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Feral Hogs - TDA Decision to Allow Poisoning of Feral Hogs

Feral hogs (Sus scrofa) have been a plague for years in Texas, causing environmental harm and over $50 million in annual property and crops damage. Citing the recent decision by the EPA to approve the use of Kaput Feral Hog Bait (KFHB) to control feral hogs, Texas Agriculture Commissioner Sid Miller announced in February that the Texas Department of Agriculture (TDA) would allow the use of KFHB in Texas as a "state-limited-use pesticide". State-limited-use pesticides may only be bought and used by a licensed applicator or someone under the direct supervision of a licensed applicator. Subsequently, a judge blocked the rule change.

KFHB is a hog bait that contains warfarin. As an anticoagulant, warfarin causes animals to bleed to death, usually over several days. It is typically used for controlling rodents. Unlike with other mammals, only a small dose is required to kill a hog (KFHB contains one fifth the amount in rat poison). It is not water soluble, and according to a 2004 EPA report, is metabolized and cleared from a living animal's body relatively quickly. According to that same report, formulations used to control rodents appear to have little impact on birds, although it is unclear how much study has been performed on impacts on avian scavengers.

TDA's decision is controversial. Some consider warfarin inhumane, because it takes several days for the poison to kill an animal, during which the animal suffers. It is also argued that poisoned hogs and their carcasses could pose environmental, human health, and economic problems, because they will contain warfarin. Environmentally, decomposing carcasses could release warfarin into the environment, and predators killing and eating ill hogs and scavengers feeding on carcasses, especially mammals, could be poisoned. Similarly, hunters might risk health problems by eating poisoned hogs. Economically, businesses that process feral hog meat into pet food would be concerned about contaminated meat. In fact, it was a meat processor who obtained the judge's restraining order.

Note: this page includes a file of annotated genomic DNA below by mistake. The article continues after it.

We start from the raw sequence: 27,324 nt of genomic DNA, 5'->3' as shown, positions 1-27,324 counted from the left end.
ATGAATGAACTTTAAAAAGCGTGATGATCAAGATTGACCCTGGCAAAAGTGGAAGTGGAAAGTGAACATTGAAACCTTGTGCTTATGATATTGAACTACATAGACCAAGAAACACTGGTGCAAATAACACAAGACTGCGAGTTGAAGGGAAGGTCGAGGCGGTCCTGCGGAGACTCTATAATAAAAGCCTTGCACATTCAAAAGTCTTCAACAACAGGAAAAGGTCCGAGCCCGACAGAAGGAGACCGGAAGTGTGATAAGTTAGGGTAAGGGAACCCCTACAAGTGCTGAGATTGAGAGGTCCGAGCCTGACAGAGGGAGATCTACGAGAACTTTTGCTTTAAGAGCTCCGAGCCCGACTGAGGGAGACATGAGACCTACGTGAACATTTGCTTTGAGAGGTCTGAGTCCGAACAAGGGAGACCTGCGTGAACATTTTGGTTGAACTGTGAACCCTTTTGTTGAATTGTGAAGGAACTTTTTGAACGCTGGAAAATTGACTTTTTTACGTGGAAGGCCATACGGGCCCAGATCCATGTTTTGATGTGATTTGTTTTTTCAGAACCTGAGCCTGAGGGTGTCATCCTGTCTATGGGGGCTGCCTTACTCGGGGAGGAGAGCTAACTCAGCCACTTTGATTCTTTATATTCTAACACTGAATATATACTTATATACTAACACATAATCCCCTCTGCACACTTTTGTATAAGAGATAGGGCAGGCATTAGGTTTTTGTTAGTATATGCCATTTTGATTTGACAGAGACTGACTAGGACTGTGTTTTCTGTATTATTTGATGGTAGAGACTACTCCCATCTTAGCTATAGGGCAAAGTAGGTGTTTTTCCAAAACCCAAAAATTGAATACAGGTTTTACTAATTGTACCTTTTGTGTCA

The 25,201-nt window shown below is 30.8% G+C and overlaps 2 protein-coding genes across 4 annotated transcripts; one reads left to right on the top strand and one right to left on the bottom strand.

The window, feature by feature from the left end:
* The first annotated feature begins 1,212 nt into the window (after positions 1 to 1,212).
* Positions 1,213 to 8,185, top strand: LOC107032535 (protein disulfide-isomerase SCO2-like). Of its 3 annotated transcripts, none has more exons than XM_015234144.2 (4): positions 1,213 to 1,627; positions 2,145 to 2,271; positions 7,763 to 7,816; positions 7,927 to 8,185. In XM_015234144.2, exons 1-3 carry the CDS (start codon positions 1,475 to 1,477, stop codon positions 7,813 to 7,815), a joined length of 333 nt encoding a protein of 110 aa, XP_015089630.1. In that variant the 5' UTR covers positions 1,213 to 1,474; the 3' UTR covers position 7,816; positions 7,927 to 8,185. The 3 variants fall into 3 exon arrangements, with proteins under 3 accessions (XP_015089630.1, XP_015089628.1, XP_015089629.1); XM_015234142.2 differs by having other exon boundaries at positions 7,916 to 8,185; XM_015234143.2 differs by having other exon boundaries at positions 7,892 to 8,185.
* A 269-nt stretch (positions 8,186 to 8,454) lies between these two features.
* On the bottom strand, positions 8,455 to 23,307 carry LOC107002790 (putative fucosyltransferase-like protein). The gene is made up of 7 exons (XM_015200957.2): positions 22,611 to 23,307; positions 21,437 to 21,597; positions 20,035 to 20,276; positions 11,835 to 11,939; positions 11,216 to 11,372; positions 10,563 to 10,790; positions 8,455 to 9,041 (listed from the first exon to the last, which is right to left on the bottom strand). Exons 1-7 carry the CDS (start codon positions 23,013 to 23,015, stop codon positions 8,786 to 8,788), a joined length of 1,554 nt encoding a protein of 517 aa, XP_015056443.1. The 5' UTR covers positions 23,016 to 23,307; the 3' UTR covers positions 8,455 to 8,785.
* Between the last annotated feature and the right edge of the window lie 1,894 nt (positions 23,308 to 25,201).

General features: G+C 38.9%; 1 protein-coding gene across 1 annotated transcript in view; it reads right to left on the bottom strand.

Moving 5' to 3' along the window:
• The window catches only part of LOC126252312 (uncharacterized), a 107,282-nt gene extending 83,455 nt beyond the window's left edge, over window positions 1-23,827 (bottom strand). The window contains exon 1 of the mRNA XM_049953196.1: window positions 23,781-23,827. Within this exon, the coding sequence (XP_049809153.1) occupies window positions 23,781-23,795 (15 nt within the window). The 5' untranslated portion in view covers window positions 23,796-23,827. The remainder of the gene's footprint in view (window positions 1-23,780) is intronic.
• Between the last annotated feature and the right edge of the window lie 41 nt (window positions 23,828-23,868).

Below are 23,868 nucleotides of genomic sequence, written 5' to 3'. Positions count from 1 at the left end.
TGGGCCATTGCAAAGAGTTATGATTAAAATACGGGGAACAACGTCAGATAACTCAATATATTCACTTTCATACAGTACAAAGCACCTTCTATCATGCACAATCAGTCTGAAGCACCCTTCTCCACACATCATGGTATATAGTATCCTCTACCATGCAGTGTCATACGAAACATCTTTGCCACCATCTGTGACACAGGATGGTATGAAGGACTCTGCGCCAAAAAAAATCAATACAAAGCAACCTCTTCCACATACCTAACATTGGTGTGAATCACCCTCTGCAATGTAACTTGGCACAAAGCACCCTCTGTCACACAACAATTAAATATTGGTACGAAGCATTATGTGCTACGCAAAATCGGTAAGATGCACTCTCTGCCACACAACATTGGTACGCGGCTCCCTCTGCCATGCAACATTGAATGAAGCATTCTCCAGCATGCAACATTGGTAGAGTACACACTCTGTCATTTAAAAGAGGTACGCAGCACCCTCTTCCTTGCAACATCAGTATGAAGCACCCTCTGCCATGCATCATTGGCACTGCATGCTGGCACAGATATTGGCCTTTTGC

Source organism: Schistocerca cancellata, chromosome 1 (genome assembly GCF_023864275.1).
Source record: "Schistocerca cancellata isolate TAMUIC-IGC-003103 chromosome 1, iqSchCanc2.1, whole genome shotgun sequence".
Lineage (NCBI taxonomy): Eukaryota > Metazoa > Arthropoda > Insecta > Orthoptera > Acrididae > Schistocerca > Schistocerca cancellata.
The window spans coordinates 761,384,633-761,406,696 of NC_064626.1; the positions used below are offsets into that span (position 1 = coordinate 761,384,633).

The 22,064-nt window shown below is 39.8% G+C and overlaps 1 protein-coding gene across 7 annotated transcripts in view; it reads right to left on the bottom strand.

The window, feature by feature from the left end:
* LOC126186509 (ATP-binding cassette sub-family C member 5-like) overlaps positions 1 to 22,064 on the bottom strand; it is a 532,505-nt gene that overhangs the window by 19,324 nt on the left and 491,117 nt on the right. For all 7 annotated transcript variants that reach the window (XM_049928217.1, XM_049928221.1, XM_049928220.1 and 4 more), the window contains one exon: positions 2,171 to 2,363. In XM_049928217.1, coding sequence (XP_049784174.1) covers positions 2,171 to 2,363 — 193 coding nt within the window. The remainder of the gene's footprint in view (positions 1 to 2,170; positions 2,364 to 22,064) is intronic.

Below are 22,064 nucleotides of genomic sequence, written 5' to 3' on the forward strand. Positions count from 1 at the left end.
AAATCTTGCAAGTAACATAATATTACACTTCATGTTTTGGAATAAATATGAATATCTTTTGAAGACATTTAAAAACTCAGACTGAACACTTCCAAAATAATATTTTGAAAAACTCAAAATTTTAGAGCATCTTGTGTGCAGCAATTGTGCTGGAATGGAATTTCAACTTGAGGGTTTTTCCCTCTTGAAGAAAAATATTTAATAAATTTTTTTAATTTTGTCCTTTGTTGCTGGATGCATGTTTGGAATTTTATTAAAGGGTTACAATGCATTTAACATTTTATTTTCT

The counterarguments are that first, it is highly unlikely that living hogs and hog carcasses would pose risks to the environment or humans because hogs require very low doses of warfarin to be killed, and amounts in their bodies would be lowered further by the relatively high rate at which it is cleared from the body. Because warfarin is water-insoluble, it would not leach into the environment. Restrictions placed on the use of KFHB by TDA further reduce the environmental risks. Second, KFHB turns hog fat blue, making it potentially easy for hunters and meat processors to tell when a hog has been poisoned. TDA provides a fact sheet with more information, although it provides no citations. A final counterargument is that efforts to control the feral hog population have clearly been unsuccessful, and therefore using KFHB provides another potentially powerful tool, one whose environmental benefits, not to mention the reduction in property and crop damage, would far outweigh the apparently very limited potential harm.

Texas Parks and Wildlife Department is still evaluating TDA's decision. It states, "Texas Parks and Wildlife Department (TPWD) has received numerous inquiries regarding the recent announcement from the Texas Department of Agriculture that the Warfarin-based toxicant, Kaput, has been approved for feral hog control in Texas. TPWD has recognized for many years that feral hogs pose substantial risks due to the damage they cause to wildlife, lands, habitat and crops. While TPWD has supported and encouraged responsible feral hog control management practices, it has not yet evaluated the risks and impacts this toxicant may have on non-target species when used as a means to control feral hog populations. TPWD is in the process of requesting the research information utilized by the EPA in recently approving the use of Kaput as a feral hog toxicant. Once an assessment of the research on Kaput is completed, TPWD hopes to express its position on the risks the use of this toxicant may have on Texas wildlife."

Additional information:
EPA Registration of Kaput Feral Hog Bait - click here
TDA warfarin fact sheet - click here
Texas Parks and Wildlife Department information on ferel hogs - click here

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